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This is an implementation of the Sieve of Eratosthenes :

  • It takes advantages of the fact that all primes from 5 and above can be written as 6X-1 or 6X+1,

  • For better space complexity, it uses a pretty accurate upperbound. Better estimations of the upper bound can be found here. I've observed a very slight increase in performance with this.


func eratosthenesSieve(to n: Int) -> [Int] {

    guard 2 <= n else { return [] }

    var composites = Array(repeating: false, count: n + 1)
    var primes: [Int] = []
    let d = Double(n)
    let upperBound = Int((d / log(d)) * (1.0 + 1.2762/log(d)))
    primes.reserveCapacity(upperBound)
    let squareRootN = Int(d.squareRoot())

    //2 and 3
    var p = 2
    let twoOrThree = min(n, 3)
    while p <= twoOrThree {
        primes.append(p)
        var q = p * p
        let step = p * (p - 1)
        while q <= n {
            composites[q] = true
            q += step
        }
        p += 1
    }

    //5 and above
    p += 1
    while p <= squareRootN {
        for i in 0..<2 {
            let nbr = p + 2 * i
            if !composites[nbr] {
                primes.append(nbr)
                var q = nbr * nbr
                var coef = 2 * (i + 1)
                while q <= n  {
                    composites[q] = true
                    q += coef * nbr
                    coef = 6 - coef
                }
            }
        }
        p += 6
    }

    while p <= n {
        for i in 0..<2 {
            let nbr = p + 2 * i
            if nbr <= n && !composites[nbr] {
                primes.append(nbr)
            }
        }
        p += 6
    }

    return primes
}

It was inspired by this code by Mr Martin.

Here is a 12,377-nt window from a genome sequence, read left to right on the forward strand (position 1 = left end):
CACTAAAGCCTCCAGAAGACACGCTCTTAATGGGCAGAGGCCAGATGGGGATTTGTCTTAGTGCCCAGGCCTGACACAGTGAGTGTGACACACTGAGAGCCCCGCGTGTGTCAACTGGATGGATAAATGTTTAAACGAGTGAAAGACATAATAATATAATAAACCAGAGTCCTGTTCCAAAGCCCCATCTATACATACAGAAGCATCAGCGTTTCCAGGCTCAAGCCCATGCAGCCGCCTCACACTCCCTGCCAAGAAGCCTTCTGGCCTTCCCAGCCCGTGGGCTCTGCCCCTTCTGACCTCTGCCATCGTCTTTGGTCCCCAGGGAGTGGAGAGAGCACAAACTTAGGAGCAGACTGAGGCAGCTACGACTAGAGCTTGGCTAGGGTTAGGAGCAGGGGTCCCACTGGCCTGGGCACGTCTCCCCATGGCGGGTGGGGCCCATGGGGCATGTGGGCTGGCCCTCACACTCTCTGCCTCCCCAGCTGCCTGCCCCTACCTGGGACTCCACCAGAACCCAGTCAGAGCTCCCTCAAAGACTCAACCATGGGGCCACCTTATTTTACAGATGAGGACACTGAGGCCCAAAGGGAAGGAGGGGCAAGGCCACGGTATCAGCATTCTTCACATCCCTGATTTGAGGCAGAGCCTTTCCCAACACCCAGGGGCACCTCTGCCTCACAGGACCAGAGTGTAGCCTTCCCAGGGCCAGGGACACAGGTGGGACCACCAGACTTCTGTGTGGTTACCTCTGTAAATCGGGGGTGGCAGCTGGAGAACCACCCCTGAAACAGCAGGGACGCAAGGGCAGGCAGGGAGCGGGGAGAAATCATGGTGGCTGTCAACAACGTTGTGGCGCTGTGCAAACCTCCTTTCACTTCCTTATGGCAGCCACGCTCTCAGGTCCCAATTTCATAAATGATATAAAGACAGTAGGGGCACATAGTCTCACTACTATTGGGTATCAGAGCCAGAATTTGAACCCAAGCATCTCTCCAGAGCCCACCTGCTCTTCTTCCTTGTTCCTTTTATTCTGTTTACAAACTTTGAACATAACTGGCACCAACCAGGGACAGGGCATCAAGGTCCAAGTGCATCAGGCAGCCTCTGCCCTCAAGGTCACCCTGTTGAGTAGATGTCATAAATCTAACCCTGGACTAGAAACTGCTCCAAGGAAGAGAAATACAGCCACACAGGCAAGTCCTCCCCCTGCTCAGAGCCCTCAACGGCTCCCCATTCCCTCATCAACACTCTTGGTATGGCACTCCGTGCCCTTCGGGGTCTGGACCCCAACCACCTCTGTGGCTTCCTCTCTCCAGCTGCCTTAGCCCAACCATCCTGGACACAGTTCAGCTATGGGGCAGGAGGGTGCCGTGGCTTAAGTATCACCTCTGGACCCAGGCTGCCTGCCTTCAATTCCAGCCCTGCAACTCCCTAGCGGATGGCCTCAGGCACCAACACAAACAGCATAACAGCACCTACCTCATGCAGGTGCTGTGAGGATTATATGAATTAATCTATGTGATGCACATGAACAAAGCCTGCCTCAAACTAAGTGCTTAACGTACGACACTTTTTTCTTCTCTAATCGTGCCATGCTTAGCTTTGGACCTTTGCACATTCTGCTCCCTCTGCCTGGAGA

Using the same benchmarking code in that answer, adding a fourth fractional digit in the timing results, plus some formatting, here are the results :

        ---------------------------------------------------------------
        |                |       Nbr   |          Time (sec)          | 
        |      Up to     |        of   |------------------------------|
        |                |    Primes   |   Martin's   |      This     |
        |----------------|-------------|------------------------------|
        |        100_000 |        9592 |       0.0008 |        0.0004 |
        |----------------|-------------|--------------|---------------|
        |      1_000_000 |      78_498 |       0.0056 |        0.0026 |
        |----------------|-------------|--------------|---------------|
        |     10_000_000 |     664_579 |       0.1233 |        0.0426 |
        |----------------|-------------|--------------|---------------|
        |    100_000_000 |   5_761_455 |       1.0976 |        0.5089 |
        |----------------|-------------|--------------|---------------|
        |  1_000_000_000 |  50_847_534 |      12.1328 |        5.9759 |
        |----------------|-------------|--------------|---------------|
        | 10_000_000_000 | 455_052_511 |     165.5658 |       84.5477 |
        |----------------|-------------|--------------|---------------|

Using Attabench, here is a visual representation of the performance of both codes while n is less than 2^16:

Attabench results